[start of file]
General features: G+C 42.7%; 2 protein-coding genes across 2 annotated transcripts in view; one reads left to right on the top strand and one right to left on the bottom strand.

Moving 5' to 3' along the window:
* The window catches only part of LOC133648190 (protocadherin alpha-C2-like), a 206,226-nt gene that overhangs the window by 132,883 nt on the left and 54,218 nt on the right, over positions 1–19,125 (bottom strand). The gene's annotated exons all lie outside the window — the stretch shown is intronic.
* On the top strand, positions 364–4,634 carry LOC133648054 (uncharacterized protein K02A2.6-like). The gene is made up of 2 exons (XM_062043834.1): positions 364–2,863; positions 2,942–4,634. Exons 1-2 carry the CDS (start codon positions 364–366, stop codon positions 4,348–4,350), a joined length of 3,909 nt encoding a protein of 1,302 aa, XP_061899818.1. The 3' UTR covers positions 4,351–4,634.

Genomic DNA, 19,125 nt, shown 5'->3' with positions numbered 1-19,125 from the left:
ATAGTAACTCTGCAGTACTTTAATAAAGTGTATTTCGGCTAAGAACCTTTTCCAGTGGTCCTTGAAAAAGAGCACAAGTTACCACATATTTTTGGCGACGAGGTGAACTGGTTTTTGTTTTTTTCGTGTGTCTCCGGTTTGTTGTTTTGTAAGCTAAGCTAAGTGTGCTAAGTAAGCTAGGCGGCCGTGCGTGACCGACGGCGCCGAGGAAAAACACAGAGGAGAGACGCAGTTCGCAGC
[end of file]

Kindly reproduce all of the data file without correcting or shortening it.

General features: G+C 42.7%; 2 protein-coding genes across 2 annotated transcripts in view; one reads left to right on the top strand and one right to left on the bottom strand.

Moving 5' to 3' along the window:
* The window catches only part of LOC133648190 (protocadherin alpha-C2-like), a 206,226-nt gene that overhangs the window by 132,883 nt on the left and 54,218 nt on the right, over positions 1–19,125 (bottom strand). The gene's annotated exons all lie outside the window — the stretch shown is intronic.
* On the top strand, positions 364–4,634 carry LOC133648054 (uncharacterized protein K02A2.6-like). The gene is made up of 2 exons (XM_062043834.1): positions 364–2,863; positions 2,942–4,634. Exons 1-2 carry the CDS (start codon positions 364–366, stop codon positions 4,348–4,350), a joined length of 3,909 nt encoding a protein of 1,302 aa, XP_061899818.1. The 3' UTR covers positions 4,351–4,634.

Genomic DNA, 19,125 nt, shown 5'->3' with positions numbered 1-19,125 from the left:
ATAGTAACTCTGCAGTACTTTAATAAAGTGTATTTCGGCTAAGAACCTTTTCCAGTGGTCCTTGAAAAAGAGCACAAGTTACCACATATTTTTGGCGACGAGGTGAACTGGTTTTTGTTTTTTTCGTGTGTCTCCGGTTTGTTGTTTTGTAAGCTAAGCTAAGTGTGCTAAGTAAGCTAGGCGGCCGTGCGTGACCGACGGCGCCGAGGAAAAACACAGAGGAGAGACGCAGTTCGCAGC